What does it look like? A brown spot on the skin. But the NHS advices watching out for the following:

A- Asymmetry: Normal moles or freckles are completely symmetrical. If you were to draw a line through a normal spot, you would have two symmetrical halves. In cases of skin cancer, spots will not look the same on both sides.

B- Border: A mole or spot with blurry and/or jagged edges.

C- Color: A mole that is more than one hue is suspicious and needs to be evaluated by a doctor. Normal spots are usually one color. This can include lightening or darkening of the mole.

D- Diameter: If it is larger than a pencil eraser (about 1/4 inch or 6mm), it needs to be examined by a doctor. This is includes areas that do not have any other abnormalities (color, border, asymmetry).

E- Elevation: Elevation means the mole is raised above the surface and has an uneven surface.

What can you do to soothe it? If your child’s mole itches, take him to the doctor to make sure the mole is still normal.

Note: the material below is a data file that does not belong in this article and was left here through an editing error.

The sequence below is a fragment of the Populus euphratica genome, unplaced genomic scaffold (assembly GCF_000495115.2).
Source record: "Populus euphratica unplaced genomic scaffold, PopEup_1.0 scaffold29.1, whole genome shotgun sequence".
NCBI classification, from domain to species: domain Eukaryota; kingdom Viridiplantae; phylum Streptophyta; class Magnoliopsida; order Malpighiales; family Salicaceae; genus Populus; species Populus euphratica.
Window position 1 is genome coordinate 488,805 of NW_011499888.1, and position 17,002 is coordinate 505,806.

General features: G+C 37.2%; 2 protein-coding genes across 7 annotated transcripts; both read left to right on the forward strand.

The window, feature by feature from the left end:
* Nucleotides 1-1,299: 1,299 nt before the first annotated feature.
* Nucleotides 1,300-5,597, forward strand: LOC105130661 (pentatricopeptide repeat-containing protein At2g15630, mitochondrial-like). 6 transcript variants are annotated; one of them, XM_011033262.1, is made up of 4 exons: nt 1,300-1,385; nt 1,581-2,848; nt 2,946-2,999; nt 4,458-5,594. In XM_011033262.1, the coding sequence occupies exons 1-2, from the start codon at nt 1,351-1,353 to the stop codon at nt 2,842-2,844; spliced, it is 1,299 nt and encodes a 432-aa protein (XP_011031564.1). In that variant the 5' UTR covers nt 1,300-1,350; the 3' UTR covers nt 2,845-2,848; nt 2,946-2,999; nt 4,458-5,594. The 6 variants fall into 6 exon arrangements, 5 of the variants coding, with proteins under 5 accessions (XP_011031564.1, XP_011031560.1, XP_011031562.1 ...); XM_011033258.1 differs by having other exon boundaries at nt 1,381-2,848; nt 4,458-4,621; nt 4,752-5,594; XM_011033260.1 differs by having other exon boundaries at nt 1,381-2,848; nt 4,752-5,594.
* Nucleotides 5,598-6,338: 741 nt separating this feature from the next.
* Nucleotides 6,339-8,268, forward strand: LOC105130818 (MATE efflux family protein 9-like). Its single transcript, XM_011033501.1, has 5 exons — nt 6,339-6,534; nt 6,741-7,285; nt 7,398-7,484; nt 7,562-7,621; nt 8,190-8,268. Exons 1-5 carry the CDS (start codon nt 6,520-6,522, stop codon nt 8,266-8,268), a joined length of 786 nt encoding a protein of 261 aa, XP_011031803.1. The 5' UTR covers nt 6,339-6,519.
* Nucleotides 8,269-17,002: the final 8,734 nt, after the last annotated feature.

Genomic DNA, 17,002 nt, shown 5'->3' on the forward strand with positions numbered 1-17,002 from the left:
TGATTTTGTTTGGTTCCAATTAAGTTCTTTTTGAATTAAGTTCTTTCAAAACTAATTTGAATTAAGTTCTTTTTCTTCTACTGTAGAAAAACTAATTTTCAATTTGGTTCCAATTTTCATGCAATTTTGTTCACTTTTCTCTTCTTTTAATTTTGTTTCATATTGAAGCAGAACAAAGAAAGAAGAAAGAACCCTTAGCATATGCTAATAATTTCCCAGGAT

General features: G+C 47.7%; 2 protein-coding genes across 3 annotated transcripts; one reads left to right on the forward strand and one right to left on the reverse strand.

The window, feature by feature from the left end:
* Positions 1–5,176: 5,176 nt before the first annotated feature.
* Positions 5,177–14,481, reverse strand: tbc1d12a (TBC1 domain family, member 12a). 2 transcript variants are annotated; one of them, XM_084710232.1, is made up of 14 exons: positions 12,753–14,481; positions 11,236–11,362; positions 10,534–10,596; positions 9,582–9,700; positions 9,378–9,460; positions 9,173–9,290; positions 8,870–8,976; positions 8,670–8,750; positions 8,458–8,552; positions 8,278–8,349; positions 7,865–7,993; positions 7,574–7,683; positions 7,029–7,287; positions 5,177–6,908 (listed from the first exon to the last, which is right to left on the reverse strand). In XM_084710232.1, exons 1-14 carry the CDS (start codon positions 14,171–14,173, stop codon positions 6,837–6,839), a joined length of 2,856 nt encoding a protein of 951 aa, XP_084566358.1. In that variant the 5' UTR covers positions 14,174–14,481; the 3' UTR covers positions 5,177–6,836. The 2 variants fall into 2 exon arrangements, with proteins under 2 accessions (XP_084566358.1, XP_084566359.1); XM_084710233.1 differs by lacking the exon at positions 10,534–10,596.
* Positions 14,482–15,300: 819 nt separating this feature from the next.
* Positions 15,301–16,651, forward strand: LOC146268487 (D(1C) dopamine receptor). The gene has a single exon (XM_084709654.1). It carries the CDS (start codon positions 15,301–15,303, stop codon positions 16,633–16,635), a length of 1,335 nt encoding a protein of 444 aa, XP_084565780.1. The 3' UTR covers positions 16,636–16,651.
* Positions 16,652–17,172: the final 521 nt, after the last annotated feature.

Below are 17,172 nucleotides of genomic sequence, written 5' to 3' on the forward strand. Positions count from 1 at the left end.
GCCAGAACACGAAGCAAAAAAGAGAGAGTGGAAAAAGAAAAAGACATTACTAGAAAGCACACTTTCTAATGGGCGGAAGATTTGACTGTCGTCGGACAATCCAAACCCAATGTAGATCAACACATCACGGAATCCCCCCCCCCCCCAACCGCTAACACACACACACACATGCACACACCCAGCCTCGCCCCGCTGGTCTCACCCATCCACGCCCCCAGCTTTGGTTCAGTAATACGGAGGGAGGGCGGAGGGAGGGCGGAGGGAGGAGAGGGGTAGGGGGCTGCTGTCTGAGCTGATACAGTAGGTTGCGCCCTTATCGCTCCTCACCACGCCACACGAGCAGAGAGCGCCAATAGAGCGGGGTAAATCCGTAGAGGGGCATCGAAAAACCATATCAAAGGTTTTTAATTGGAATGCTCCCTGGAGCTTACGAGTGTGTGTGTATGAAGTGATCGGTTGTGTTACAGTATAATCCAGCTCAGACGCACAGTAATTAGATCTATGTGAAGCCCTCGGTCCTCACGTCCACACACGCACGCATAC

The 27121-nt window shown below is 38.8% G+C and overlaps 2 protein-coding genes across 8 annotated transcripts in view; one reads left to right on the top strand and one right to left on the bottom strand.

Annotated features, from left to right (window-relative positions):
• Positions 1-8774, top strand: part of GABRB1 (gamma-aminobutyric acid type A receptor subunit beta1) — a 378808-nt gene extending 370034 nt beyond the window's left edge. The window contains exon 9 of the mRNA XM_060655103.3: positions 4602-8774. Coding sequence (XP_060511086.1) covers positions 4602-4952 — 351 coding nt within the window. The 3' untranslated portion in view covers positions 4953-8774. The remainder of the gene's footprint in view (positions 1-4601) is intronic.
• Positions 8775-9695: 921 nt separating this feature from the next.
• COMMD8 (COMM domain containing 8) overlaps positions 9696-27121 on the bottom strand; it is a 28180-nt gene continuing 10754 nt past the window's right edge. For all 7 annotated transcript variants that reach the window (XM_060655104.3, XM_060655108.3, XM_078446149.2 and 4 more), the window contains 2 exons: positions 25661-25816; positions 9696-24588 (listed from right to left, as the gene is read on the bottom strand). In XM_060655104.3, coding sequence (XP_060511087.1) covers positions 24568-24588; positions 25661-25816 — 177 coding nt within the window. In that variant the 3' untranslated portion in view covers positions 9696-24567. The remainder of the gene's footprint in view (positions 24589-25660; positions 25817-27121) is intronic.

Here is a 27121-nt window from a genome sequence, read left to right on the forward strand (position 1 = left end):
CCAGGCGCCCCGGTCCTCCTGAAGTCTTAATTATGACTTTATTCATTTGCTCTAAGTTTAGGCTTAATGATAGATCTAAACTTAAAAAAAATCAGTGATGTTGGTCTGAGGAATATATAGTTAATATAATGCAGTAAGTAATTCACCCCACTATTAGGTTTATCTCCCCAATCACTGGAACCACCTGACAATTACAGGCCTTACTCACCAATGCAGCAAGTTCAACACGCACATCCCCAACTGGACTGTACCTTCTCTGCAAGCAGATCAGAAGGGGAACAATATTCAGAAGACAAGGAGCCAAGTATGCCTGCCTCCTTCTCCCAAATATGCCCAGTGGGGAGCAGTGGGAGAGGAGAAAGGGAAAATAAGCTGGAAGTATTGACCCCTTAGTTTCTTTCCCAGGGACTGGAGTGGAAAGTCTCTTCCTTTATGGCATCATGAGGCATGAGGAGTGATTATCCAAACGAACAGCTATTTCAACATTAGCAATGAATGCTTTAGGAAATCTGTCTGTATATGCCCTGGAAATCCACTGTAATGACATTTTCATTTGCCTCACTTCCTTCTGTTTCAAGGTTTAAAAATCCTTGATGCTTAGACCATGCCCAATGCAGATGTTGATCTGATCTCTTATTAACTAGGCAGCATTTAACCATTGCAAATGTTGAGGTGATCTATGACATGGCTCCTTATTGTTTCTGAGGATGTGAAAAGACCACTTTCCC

Warts and verrucas

What causes it? They are caused by the human papilloma virus, HPV, and cause your child’s body to create an excess of keratin, a hard protein, which is what makes the texture of warts and verrucas rough. Verrucas spread quickly in swimming baths, as the virus survives in the humid environment, and children are often barefoot. Warts are very contagious and close skin-to-skin contact with an infected person means your child is likely to catch them.

What does it look like? A raised, small, rough lump.

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What can you do to soothe it? They often go away without treatment, although it can take months or years for them to fade. If the wart is itchy, it is likely that it is becoming irritated, so you should take your child to the GP to get treatment, such as freezing the wart off.